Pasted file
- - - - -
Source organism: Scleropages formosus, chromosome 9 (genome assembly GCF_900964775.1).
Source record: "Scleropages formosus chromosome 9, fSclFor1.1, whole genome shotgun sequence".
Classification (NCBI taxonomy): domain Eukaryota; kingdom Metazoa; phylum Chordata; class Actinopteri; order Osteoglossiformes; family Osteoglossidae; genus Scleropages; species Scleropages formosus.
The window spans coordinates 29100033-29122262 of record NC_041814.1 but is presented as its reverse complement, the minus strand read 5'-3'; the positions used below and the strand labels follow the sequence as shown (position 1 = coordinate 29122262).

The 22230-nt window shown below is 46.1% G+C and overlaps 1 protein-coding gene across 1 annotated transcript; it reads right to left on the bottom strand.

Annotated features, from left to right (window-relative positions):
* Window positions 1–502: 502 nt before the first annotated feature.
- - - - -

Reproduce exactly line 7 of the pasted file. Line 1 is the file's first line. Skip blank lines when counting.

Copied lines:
* Window positions 1–502: 502 nt before the first annotated feature.